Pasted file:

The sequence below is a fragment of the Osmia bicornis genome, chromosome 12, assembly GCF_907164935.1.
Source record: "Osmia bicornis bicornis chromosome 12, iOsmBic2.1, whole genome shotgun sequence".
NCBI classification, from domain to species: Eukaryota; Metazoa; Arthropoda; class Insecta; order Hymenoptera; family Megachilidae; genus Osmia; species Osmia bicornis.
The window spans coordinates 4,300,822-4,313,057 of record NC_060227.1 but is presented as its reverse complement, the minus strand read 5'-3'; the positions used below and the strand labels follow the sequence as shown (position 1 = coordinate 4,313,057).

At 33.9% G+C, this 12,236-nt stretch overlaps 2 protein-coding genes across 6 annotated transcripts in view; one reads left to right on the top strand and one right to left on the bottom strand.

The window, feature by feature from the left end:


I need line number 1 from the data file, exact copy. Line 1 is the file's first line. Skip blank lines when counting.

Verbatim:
The sequence below is a fragment of the Osmia bicornis genome, chromosome 12, assembly GCF_907164935.1.